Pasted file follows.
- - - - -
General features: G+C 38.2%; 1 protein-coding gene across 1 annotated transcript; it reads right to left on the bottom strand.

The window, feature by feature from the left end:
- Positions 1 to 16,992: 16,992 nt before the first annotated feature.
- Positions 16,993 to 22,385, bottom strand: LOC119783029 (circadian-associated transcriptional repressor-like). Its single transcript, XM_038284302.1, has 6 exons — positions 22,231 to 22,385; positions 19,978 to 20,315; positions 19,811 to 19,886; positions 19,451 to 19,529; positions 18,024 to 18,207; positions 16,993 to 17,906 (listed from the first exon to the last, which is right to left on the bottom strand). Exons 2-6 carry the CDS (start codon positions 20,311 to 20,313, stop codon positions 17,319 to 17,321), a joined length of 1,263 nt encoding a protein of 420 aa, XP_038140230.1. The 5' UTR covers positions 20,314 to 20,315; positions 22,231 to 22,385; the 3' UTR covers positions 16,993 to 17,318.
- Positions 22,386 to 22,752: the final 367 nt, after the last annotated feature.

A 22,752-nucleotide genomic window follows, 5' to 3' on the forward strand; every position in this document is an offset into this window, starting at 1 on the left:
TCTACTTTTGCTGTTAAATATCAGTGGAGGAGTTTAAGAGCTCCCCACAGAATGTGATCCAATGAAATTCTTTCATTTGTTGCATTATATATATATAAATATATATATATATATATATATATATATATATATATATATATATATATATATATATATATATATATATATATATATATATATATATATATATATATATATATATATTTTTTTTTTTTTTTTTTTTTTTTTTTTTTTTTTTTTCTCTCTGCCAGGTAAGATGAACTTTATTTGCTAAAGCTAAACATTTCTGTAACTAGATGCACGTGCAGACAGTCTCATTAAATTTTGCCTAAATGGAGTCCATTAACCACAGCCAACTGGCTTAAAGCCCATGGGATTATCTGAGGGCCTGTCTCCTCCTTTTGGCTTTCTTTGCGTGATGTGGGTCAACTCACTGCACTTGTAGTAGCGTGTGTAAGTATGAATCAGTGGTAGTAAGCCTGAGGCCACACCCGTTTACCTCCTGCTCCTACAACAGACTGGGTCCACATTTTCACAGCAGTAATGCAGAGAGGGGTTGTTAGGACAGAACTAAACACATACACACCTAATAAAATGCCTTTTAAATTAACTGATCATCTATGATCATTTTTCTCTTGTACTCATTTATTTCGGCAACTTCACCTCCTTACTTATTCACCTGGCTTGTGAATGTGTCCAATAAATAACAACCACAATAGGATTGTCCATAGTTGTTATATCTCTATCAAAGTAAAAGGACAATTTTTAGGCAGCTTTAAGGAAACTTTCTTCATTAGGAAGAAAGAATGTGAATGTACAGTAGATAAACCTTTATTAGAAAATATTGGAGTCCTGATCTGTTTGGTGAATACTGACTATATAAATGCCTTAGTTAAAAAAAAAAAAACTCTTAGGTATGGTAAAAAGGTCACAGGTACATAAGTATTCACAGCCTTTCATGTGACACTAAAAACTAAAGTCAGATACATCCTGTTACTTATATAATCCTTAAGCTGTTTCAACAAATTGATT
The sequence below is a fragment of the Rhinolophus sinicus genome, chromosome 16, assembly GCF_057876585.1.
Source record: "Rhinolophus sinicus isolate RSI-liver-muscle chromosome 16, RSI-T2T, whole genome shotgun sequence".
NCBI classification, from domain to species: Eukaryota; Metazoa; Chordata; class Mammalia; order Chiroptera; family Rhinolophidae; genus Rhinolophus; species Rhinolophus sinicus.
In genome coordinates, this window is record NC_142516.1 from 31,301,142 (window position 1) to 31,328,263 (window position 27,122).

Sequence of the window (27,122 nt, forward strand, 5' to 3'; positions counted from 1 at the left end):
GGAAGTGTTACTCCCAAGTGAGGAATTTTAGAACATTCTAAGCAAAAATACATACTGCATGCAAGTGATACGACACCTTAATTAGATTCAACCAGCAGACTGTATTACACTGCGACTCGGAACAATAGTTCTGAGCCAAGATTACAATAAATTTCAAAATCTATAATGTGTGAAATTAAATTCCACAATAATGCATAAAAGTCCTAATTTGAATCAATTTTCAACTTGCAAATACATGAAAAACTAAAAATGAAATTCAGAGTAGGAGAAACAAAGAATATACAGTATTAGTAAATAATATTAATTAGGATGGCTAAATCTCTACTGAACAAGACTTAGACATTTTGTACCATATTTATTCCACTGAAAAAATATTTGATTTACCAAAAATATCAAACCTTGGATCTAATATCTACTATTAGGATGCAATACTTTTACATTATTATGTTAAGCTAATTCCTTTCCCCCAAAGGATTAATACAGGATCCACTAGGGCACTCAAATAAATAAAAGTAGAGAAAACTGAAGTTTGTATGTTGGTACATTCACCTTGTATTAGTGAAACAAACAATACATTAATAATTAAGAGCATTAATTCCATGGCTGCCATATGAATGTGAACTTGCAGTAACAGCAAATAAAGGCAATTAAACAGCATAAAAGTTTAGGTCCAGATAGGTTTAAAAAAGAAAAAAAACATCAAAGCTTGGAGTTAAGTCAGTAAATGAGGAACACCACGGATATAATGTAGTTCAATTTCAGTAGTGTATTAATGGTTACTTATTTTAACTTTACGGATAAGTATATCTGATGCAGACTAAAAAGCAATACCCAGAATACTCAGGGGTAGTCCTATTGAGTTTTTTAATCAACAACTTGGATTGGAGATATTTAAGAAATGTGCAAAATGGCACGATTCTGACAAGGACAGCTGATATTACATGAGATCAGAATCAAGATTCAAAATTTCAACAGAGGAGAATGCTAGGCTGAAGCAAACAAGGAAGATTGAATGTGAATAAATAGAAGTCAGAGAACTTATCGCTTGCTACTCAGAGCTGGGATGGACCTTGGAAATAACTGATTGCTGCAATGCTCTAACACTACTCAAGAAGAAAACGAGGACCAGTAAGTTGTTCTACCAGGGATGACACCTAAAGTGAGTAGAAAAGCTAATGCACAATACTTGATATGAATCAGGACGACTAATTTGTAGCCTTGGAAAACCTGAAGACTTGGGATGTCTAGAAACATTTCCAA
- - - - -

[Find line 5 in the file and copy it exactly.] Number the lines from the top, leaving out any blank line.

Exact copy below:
- Positions 22,386 to 22,752: the final 367 nt, after the last annotated feature.